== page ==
We realised it was possible to consider this in more detail by conducting some additional analysis on an existing data set originally reported by our group here in (2015).
Consistency of Behaviour
Participants had their smartphone usage tracked over a period of 13 days. From this data we were able to calculate the number of total hours usage and the number of checks for each day. Checks are defined as periods of usage lasting less than 15 seconds.
First, we compared the total hours spent using a smartphone between the first and second week of data collection. This generated very large correlation coefficients of .81 and .96 respectively (Figures a and b).
An additional analysis revealed that even 48 hours of data collection alone was highly predictive of future behaviour particularly in relation to checking (usages lasting less than 15 seconds).
Similarly, 5 days of total usage still resulted in remarkably high correlations when compared to a subsequent week. Interestingly, no differences were observed between weekdays and weekends.
So, how much data do you need to determine typical smartphone usage? - not a lot as it happens, but this might vary across different samples. We did however, observe that patterns of usage and checking were more consistent for participants with lower levels of smartphone use overall.
This doesn't completely rule out collecting data for longer periods of time and there are occasions where this might be useful, for example, as part of an intervention to reduce usage or track how these trends might predict subsequent health outcomes. Nevertheless, at this stage we can conclude that even small amounts of usage data can be highly revealing of typical behaviour.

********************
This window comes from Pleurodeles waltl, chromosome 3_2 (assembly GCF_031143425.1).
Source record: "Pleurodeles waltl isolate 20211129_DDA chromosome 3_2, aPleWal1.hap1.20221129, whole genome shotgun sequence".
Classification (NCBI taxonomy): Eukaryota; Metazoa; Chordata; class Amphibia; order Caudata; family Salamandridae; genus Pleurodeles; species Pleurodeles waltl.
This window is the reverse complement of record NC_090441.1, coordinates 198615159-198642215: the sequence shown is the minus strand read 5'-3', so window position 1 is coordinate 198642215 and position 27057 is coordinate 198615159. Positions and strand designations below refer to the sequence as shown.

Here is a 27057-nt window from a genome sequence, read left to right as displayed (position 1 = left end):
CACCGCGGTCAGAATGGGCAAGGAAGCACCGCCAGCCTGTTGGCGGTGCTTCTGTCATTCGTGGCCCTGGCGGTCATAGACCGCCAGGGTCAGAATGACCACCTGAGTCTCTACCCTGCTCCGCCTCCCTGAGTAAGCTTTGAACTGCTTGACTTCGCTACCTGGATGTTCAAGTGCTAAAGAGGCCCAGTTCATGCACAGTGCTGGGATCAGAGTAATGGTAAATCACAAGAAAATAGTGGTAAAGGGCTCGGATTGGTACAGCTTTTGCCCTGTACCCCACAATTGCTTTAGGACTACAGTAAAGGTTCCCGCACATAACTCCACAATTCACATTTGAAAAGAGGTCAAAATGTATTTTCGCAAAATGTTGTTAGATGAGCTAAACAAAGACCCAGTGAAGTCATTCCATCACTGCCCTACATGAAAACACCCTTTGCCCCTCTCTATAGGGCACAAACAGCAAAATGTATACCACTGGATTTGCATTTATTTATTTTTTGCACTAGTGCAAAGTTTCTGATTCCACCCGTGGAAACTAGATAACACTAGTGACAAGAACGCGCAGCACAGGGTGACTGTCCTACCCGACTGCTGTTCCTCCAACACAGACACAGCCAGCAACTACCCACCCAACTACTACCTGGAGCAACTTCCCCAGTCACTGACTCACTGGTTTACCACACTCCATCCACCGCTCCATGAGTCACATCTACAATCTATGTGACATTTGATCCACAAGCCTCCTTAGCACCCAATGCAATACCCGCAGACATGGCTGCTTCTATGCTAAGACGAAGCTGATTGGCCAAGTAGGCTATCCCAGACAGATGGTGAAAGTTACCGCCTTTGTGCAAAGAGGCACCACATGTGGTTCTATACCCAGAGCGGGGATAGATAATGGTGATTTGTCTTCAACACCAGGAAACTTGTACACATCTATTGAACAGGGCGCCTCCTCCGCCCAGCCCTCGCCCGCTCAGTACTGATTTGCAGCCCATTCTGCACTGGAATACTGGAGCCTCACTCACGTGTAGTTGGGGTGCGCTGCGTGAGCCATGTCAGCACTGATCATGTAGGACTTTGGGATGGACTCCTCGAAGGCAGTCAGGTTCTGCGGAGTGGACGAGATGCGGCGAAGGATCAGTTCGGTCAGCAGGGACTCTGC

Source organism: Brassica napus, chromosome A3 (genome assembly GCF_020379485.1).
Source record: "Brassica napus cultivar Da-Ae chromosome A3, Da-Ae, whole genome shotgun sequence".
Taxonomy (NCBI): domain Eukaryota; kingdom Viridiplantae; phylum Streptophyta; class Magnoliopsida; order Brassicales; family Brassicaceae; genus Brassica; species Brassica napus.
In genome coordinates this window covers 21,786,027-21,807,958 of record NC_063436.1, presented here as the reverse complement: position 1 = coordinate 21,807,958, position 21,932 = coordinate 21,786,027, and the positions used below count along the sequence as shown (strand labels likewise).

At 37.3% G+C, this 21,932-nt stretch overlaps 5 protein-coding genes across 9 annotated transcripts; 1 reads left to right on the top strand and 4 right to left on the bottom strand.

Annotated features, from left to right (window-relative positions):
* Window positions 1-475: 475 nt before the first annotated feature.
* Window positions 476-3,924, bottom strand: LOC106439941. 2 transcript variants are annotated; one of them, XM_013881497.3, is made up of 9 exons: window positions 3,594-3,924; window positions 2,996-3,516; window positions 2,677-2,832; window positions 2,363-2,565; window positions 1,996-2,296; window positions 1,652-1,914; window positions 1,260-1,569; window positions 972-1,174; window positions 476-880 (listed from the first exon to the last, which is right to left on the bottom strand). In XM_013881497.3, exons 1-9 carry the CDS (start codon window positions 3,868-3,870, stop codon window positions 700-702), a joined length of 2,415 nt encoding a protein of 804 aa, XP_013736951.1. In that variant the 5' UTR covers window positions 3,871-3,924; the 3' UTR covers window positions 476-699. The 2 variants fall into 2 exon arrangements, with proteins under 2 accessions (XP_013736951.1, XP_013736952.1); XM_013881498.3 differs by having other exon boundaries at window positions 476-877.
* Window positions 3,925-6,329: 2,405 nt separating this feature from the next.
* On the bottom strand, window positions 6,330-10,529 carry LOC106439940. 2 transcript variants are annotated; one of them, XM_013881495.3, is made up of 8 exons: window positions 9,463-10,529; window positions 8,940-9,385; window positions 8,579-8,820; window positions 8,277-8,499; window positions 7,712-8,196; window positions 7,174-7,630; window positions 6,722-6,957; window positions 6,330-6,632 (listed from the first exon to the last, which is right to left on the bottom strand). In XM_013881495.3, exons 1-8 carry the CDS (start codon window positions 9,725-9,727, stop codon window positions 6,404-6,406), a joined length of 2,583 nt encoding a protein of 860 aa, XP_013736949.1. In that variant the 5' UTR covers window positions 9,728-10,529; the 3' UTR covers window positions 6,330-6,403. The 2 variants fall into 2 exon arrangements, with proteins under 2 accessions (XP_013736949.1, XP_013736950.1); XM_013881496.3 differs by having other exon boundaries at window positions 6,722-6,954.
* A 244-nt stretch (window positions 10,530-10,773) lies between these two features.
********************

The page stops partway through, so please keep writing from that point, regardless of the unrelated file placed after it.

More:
Finally, we observed that self-reported usage derived from the Mobile Phone Problematic Use Scale (MPPUS) remains unreliable when predicting any of these usage behaviours.
My lab and others continue to develop and refine similar methods and analysis guidelines. We are now running a number of studies which focus on both specific applications usage and the effects of smartphone withdrawal.
Despite results to the contrary, we also remain hopeful that it may be possible to validate some existing self-report scales with patterns and types of usage in the future.
Our hope is that these methods will help answer what have become ever more pressing concerns for society and social science more broadly. That is, what can screen time tell us about people and how might these behaviours lead to positive or negative life outcomes.
I initially became involved with this area of research because it was methodologically and theoretically interesting however, it has now also become politically charged with mixed messages being communicated to the general public.
The discussion has become swamped with celebrities and commentators. Many have good intentions, but these are driven entirely by gut instinct or anecdotal evidence.
Combined with an extremely weak evidence base, these arguments should not drive changes in policy.
Wilcockson, T. D. W., Ellis, D. A. and Shaw, H. (Epub ahead of print) Determining typical smartphone usage: What data do we need? Cyberpsychology, Behavior and Social Networking, 21, https://www.liebertpub.com/doi/10.1089/cyber.2017.0652